From the “I couldn’t have said it better” department comes this op-ed from Barbara Ehrenreich that was in the New York Times on the 24th of September.
GREED — and its crafty sibling, speculation — are the designated culprits for the financial crisis. But another, much admired, habit of mind should get its share of the blame: the delusional optimism of mainstream, all-American, positive thinking.
As promoted by Oprah Winfrey, scores of megachurch pastors and an endless flow of self-help best sellers, the idea is to firmly believe that you will get what you want, not only because it will make you feel better to do so, but because “visualizing” something — ardently and with concentration — actually makes it happen. You will be able to pay that adjustable-rate mortgage or, at the other end of the transaction, turn thousands of bad mortgages into giga-profits if only you believe that you can.
Positive thinking is endemic to American culture — from weight loss programs to cancer support groups — and in the last two decades it has put down deep roots in the corporate world as well. Everyone knows that you won’t get a job paying more than $15 an hour unless you’re a “positive person,” and no one becomes a chief executive by issuing warnings of possible disaster.
The tomes in airport bookstores’ business sections warn against “negativity” and advise the reader to be at all times upbeat, optimistic, brimming with confidence. It’s a message companies relentlessly reinforced — treating their white-collar employees to manic motivational speakers and revival-like motivational events, while sending the top guys off to exotic locales to get pumped by the likes of Tony Robbins and other success gurus. Those who failed to get with the program would be subjected to personal “coaching” or shown the door.
The once-sober finance industry was not immune. On their Web sites, motivational speakers proudly list companies like Lehman Brothers and Merrill Lynch among their clients. What’s more, for those at the very top of the corporate hierarchy, all this positive thinking must not have seemed delusional at all. With the rise in executive compensation, bosses could have almost anything they wanted, just by expressing the desire. No one was psychologically prepared for hard times when they hit, because, according to the tenets of positive thinking, even to think of trouble is to bring it on.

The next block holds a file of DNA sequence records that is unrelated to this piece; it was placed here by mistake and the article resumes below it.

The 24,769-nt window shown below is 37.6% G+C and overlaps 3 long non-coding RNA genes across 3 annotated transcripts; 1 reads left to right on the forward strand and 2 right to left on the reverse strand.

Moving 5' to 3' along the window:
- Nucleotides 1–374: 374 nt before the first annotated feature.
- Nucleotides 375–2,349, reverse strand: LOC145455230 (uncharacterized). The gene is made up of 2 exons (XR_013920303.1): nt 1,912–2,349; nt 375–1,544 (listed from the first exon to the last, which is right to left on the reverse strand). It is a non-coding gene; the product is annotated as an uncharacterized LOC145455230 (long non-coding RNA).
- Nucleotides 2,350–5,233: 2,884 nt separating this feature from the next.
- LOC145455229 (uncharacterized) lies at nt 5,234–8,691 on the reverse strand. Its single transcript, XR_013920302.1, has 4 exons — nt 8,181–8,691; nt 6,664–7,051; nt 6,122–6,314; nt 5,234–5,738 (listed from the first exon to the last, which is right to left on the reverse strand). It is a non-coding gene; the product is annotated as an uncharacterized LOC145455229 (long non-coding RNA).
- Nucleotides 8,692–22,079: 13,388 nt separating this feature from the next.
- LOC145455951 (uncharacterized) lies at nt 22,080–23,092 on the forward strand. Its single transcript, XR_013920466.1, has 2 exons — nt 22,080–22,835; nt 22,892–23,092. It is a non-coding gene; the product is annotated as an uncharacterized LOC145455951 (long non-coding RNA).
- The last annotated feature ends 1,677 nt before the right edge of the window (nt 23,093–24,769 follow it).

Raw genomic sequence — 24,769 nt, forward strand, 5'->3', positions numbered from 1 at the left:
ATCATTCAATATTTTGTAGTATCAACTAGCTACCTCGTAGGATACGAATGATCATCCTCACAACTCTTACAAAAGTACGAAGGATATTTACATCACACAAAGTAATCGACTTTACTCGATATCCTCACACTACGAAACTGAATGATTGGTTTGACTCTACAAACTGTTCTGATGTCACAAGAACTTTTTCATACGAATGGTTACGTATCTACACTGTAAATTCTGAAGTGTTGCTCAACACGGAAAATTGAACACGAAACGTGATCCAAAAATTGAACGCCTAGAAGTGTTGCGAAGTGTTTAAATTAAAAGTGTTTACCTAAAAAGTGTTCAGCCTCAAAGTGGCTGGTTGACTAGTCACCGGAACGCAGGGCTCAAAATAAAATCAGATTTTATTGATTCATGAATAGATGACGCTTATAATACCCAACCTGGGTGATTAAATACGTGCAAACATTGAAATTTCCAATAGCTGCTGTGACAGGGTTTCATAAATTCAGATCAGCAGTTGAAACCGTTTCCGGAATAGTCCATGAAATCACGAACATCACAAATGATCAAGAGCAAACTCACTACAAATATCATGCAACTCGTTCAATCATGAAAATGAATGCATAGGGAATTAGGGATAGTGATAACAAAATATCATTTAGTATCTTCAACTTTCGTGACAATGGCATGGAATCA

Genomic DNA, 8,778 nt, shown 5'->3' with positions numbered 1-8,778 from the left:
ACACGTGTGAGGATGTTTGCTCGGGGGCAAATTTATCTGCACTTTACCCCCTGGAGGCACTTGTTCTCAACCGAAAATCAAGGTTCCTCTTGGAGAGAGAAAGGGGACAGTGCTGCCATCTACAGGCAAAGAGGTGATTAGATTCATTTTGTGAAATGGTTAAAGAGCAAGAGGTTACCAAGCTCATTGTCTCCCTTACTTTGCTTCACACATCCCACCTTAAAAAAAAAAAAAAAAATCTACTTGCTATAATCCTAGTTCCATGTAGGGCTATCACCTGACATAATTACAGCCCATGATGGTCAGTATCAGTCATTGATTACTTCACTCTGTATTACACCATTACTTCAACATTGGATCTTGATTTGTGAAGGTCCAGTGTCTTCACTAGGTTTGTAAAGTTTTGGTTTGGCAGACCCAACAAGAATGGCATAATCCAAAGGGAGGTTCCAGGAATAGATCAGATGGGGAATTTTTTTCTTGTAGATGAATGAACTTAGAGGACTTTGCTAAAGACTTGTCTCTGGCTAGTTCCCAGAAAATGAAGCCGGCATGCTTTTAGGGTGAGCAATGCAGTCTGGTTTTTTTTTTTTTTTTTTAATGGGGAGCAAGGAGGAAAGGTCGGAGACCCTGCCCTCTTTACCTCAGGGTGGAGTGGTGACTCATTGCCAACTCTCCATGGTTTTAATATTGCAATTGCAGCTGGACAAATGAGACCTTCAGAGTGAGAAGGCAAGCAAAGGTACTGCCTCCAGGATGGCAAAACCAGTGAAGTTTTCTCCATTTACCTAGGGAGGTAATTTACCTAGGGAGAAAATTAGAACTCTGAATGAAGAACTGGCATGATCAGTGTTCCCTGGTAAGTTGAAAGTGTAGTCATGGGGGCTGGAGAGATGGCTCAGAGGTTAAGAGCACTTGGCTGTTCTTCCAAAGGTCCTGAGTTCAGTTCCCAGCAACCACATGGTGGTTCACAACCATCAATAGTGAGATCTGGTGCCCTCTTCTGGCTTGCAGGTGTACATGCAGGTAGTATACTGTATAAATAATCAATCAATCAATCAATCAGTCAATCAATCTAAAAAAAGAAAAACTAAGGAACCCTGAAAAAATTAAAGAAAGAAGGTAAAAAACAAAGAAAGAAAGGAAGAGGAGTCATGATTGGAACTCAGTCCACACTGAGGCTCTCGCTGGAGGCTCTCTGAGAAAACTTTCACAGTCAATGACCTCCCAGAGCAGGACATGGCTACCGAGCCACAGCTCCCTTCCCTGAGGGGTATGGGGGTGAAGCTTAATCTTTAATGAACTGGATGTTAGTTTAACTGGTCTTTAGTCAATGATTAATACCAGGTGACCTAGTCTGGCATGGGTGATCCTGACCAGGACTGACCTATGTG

Americans did not start out as deluded optimists. The original ethos, at least of white Protestant settlers and their descendants, was a grim Calvinism that offered wealth only through hard work and savings, and even then made no promises at all. You might work hard and still fail; you certainly wouldn’t get anywhere by adjusting your attitude or dreamily “visualizing” success.
Calvinists thought “negatively,” as we would say today, carrying a weight of guilt and foreboding that sometimes broke their spirits. It was in response to this harsh attitude that positive thinking arose — among mystics, lay healers and transcendentalists — in the 19th century, with its crowd-pleasing message that God, or the universe, is really on your side, that you can actually have whatever you want, if the wanting is focused enough.
When it comes to how we think, “negative” is not the only alternative to “positive.” As the case histories of depressives show, consistent pessimism can be just as baseless and deluded as its opposite. The alternative to both is realism — seeing the risks, having the courage to bear bad news and being prepared for famine as well as plenty. We ought to give it a try.